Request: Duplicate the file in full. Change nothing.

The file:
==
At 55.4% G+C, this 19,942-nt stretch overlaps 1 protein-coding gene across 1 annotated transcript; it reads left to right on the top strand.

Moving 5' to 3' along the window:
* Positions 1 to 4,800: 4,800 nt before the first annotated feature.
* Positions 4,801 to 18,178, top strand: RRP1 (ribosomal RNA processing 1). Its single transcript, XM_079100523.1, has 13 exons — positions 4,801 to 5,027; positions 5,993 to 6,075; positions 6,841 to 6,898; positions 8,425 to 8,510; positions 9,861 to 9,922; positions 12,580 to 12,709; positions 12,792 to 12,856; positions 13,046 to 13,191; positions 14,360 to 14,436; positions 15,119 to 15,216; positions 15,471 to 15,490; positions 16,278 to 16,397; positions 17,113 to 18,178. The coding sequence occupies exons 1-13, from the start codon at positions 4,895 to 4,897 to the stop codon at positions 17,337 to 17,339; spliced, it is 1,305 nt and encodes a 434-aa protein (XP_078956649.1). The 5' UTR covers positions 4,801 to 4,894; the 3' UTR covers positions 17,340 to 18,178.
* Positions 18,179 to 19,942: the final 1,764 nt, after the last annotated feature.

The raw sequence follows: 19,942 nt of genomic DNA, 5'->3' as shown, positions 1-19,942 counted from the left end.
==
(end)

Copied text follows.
At 55.4% G+C, this 19,942-nt stretch overlaps 1 protein-coding gene across 1 annotated transcript; it reads left to right on the top strand.

Moving 5' to 3' along the window:
* Positions 1 to 4,800: 4,800 nt before the first annotated feature.
* Positions 4,801 to 18,178, top strand: RRP1 (ribosomal RNA processing 1). Its single transcript, XM_079100523.1, has 13 exons — positions 4,801 to 5,027; positions 5,993 to 6,075; positions 6,841 to 6,898; positions 8,425 to 8,510; positions 9,861 to 9,922; positions 12,580 to 12,709; positions 12,792 to 12,856; positions 13,046 to 13,191; positions 14,360 to 14,436; positions 15,119 to 15,216; positions 15,471 to 15,490; positions 16,278 to 16,397; positions 17,113 to 18,178. The coding sequence occupies exons 1-13, from the start codon at positions 4,895 to 4,897 to the stop codon at positions 17,337 to 17,339; spliced, it is 1,305 nt and encodes a 434-aa protein (XP_078956649.1). The 5' UTR covers positions 4,801 to 4,894; the 3' UTR covers positions 17,340 to 18,178.
* Positions 18,179 to 19,942: the final 1,764 nt, after the last annotated feature.

The raw sequence follows: 19,942 nt of genomic DNA, 5'->3' as shown, positions 1-19,942 counted from the left end.